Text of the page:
Anyway, one of the reasons for the meeting was actually explicitly laid out by Stephen Hadley, Bush's national security adviser, in a memo which was subsequently leaked. The quotation from that memo which the media focused on concerned Hadley's doubts about al-Maliki.
The reality on the streets of Baghdad suggests Maliki is either ignorant of what is going on, misrepresenting his intentions, or that his capabilities are not yet sufficient to turn his good intentions into action.This quotation seems to have dominated coverage of the memo to the exclusion of its wider implications as Chris Weigant at the Huffington Post does an excellent job of pointing out. They really don't have the faintest idea what they're doing.
There are two quotations from the memo relevant to Bush's meeting with al-Hakim. The first in the section titled "Augmenting Maliki’s Political and Security Capabilities", says this:
[We should] Actively support Maliki in helping him develop an alternative political base. We would likely need to use our own political capital to press moderates to align themselves with Maliki’s new political bloc.The thinking is that al-Maliki's room for manoeuvre is extremely limited because he is dependent on Shiite factions with mostly sectarian concerns. On that at least, they are correct.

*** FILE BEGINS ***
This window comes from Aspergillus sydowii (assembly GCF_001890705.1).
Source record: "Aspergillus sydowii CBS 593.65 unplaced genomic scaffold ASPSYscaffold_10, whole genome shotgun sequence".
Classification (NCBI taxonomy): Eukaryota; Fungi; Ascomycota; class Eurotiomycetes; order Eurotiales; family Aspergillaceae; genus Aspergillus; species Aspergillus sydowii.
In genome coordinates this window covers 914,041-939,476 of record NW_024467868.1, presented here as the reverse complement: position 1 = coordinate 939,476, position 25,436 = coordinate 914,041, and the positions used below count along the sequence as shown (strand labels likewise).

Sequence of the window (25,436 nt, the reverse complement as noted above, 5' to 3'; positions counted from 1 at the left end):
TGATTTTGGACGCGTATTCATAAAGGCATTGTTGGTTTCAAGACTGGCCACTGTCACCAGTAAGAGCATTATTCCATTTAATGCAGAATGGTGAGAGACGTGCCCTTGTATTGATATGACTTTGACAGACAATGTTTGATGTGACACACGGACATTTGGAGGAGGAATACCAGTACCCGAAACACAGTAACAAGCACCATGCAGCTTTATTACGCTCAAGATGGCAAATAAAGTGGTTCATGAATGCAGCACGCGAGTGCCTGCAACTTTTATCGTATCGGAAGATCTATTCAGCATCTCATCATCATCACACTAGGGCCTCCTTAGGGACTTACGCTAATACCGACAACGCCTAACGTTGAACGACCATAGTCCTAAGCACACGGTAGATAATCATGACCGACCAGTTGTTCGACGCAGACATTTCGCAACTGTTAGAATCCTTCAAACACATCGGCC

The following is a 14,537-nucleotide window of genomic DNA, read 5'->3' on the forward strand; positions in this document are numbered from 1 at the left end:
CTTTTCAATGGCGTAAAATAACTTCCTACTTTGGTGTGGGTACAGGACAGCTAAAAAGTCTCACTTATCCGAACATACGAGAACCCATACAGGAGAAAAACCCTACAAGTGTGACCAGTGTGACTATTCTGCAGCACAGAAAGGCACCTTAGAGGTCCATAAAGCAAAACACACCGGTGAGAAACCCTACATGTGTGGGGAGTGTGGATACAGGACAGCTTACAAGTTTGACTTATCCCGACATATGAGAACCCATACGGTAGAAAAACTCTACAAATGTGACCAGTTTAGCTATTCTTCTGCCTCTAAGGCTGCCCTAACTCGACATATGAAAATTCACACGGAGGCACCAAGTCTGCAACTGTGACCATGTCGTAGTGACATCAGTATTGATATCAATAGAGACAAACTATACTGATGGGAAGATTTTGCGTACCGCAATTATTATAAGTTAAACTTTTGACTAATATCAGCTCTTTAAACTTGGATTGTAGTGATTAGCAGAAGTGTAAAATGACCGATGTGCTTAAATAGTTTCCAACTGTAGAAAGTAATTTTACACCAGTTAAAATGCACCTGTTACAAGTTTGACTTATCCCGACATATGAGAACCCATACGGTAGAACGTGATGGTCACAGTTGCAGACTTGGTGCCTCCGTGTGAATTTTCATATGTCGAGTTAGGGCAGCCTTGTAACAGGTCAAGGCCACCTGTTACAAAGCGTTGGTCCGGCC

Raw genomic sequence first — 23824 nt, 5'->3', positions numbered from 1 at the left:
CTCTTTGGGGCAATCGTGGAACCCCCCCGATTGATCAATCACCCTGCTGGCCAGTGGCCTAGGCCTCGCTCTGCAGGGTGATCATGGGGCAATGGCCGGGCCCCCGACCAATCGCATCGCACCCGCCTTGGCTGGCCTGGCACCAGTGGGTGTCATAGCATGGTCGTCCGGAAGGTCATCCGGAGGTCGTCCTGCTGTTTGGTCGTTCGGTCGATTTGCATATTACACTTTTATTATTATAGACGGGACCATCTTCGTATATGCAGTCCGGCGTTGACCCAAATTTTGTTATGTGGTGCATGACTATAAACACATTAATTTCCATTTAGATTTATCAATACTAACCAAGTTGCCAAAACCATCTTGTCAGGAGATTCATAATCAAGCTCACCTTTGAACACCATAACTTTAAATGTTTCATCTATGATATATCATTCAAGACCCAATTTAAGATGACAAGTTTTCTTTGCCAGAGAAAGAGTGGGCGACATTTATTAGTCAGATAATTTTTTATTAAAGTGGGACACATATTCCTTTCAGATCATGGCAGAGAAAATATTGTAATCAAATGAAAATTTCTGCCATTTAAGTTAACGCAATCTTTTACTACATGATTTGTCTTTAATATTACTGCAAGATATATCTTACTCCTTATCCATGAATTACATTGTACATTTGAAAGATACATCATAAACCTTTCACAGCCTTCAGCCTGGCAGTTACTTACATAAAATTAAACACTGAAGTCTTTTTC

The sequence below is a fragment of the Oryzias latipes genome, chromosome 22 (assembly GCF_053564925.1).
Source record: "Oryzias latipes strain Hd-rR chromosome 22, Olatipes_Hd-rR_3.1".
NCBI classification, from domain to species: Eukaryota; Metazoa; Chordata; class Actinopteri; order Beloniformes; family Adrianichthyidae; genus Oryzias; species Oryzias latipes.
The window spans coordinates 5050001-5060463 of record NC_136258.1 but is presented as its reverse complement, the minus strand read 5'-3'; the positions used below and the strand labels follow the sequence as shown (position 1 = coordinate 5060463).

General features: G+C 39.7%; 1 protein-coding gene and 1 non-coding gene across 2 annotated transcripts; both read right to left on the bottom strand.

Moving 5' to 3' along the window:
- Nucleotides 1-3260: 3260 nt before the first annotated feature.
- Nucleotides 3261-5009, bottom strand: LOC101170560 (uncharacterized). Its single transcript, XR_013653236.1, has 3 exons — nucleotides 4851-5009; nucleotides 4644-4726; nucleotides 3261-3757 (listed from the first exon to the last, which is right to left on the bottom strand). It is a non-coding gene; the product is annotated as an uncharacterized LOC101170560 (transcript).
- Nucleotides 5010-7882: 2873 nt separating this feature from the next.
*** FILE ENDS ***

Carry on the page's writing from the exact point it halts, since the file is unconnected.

The second relevant quotation, in the "Moving Ahead" section, says:
If Maliki seeks to build an alternative political base [we should] Press Sunni and other Iraqi leaders (especially Hakim) [Abdul Aziz al-Hakim, the leader of the Supreme Council for the Islamic Revolution in Iraq, a Maliki rival] to support Maliki.The meeting then, was partly about persuading the "moderate" al-Hakim to align himself more closely with al-Maliki so that the Iraqi PM is freed from the constraints imposed by his sectarian Shiite political base.
You can perhaps see why this didn't fully register when I wrote the previous post. The Bush administration wants to free al-Maliki of constraints imposed by his sectarian Shiite supporters by making him more reliant on al-Hakim, the leader of the Iranian backed, intensely sectarian Supreme Council for the Islamic Revolution in Iraq.
Normally at this stage, it'd be time to dig up satire's corpse for another bloody killing. Unfortunately, satire's corpse has recently developed an addiction to cocaine and it doesn't seem right to kill it again when it's in such a state. Fortunately, President Bush has a plan to reduce its dependence on the insidious nose sherbet. He's going to give it free crack.
Tags: News, Politics, Iraq, Iran, President Bush